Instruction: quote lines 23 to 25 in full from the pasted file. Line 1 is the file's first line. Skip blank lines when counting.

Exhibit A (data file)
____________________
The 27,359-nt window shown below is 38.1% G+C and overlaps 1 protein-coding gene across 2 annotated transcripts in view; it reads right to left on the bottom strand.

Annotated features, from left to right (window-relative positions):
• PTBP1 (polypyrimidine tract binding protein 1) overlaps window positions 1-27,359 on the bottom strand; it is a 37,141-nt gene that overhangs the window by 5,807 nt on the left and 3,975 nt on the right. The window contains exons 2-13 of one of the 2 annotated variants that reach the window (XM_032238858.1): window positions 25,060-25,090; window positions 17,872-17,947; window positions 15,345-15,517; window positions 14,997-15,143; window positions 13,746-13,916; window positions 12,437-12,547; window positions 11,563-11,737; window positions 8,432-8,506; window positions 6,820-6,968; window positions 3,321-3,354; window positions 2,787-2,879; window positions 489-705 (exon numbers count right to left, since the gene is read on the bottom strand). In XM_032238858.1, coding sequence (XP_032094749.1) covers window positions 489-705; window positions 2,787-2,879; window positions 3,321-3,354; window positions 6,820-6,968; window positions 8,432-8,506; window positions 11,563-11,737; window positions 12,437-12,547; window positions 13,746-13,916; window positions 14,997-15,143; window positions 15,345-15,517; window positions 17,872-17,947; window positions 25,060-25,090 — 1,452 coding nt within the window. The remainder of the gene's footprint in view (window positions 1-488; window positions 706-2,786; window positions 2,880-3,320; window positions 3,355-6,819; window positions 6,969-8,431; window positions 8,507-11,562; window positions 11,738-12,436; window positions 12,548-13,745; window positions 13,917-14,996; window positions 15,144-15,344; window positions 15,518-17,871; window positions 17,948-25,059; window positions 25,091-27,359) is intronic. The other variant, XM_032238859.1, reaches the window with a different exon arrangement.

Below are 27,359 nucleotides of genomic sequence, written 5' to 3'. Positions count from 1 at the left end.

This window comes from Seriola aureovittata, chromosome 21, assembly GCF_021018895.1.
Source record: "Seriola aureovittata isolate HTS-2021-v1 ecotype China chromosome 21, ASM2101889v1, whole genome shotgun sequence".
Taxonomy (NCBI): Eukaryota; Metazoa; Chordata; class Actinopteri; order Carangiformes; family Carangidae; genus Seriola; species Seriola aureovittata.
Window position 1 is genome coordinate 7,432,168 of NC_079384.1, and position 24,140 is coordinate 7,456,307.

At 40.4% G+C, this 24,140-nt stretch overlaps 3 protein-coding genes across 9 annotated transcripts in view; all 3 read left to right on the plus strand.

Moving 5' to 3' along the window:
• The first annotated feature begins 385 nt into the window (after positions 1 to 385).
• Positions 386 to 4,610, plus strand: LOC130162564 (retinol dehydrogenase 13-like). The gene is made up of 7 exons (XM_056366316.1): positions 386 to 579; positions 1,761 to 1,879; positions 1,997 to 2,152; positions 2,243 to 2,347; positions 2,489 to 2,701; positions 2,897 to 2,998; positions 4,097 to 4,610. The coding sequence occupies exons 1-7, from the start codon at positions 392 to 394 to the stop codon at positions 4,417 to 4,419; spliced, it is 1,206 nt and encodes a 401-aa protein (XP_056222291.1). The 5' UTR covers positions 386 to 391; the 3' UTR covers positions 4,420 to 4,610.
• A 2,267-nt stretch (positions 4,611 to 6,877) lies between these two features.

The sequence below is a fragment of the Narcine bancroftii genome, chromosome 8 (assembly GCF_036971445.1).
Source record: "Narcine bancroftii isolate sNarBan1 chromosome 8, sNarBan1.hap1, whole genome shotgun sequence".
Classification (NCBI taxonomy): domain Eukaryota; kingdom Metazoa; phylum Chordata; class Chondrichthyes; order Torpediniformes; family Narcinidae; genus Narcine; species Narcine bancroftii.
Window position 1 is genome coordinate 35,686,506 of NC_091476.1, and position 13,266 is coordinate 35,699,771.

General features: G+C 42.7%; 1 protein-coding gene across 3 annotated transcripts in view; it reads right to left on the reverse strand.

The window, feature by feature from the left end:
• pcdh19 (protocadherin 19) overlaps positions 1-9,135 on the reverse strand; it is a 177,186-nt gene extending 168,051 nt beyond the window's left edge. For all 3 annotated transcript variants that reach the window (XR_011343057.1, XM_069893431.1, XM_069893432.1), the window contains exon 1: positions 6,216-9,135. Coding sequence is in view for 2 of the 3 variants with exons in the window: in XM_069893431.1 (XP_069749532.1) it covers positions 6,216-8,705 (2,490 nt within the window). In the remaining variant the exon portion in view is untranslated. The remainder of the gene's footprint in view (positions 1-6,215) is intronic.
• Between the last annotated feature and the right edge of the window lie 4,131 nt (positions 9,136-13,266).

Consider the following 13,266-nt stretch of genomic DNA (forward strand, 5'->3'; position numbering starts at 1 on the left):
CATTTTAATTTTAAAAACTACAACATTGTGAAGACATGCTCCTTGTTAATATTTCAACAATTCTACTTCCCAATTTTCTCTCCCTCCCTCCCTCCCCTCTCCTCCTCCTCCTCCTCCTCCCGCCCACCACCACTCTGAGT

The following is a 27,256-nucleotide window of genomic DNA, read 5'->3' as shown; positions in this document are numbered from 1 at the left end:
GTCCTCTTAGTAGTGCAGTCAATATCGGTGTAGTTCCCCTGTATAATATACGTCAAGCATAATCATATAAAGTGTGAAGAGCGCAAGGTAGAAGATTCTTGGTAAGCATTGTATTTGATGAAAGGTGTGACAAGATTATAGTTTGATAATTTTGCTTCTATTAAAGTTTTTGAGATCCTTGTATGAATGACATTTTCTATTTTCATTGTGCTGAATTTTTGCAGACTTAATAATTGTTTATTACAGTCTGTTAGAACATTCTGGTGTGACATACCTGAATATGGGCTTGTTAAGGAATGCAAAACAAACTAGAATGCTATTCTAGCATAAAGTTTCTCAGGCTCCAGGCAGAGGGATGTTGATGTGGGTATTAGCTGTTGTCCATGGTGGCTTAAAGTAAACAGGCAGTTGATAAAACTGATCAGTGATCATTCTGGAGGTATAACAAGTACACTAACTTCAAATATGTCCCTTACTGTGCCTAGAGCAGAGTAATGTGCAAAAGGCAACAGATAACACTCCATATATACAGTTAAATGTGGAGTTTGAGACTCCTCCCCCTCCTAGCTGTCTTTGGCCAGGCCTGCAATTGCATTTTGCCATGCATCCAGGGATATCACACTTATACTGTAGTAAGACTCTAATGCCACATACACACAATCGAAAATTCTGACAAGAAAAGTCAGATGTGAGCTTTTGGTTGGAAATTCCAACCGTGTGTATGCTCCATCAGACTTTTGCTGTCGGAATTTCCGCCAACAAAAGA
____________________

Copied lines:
CATTTTAATTTTAAAAACTACAACATTGTGAAGACATGCTCCTTGTTAATATTTCAACAATTCTACTTCCCAATTTTCTCTCCCTCCCTCCCTCCCCTCTCCTCCTCCTCCTCCTCCTCCCGCCCACCACCACTCTGAGT

The following is a 27,256-nucleotide window of genomic DNA, read 5'->3' as shown; positions in this document are numbered from 1 at the left end:
GTCCTCTTAGTAGTGCAGTCAATATCGGTGTAGTTCCCCTGTATAATATACGTCAAGCATAATCATATAAAGTGTGAAGAGCGCAAGGTAGAAGATTCTTGGTAAGCATTGTATTTGATGAAAGGTGTGACAAGATTATAGTTTGATAATTTTGCTTCTATTAAAGTTTTTGAGATCCTTGTATGAATGACATTTTCTATTTTCATTGTGCTGAATTTTTGCAGACTTAATAATTGTTTATTACAGTCTGTTAGAACATTCTGGTGTGACATACCTGAATATGGGCTTGTTAAGGAATGCAAAACAAACTAGAATGCTATTCTAGCATAAAGTTTCTCAGGCTCCAGGCAGAGGGATGTTGATGTGGGTATTAGCTGTTGTCCATGGTGGCTTAAAGTAAACAGGCAGTTGATAAAACTGATCAGTGATCATTCTGGAGGTATAACAAGTACACTAACTTCAAATATGTCCCTTACTGTGCCTAGAGCAGAGTAATGTGCAAAAGGCAACAGATAACACTCCATATATACAGTTAAATGTGGAGTTTGAGACTCCTCCCCCTCCTAGCTGTCTTTGGCCAGGCCTGCAATTGCATTTTGCCATGCATCCAGGGATATCACACTTATACTGTAGTAAGACTCTAATGCCACATACACACAATCGAAAATTCTGACAAGAAAAGTCAGATGTGAGCTTTTGGTTGGAAATTCCAACCGTGTGTATGCTCCATCAGACTTTTGCTGTCGGAATTTCCGCCAACAAAAGA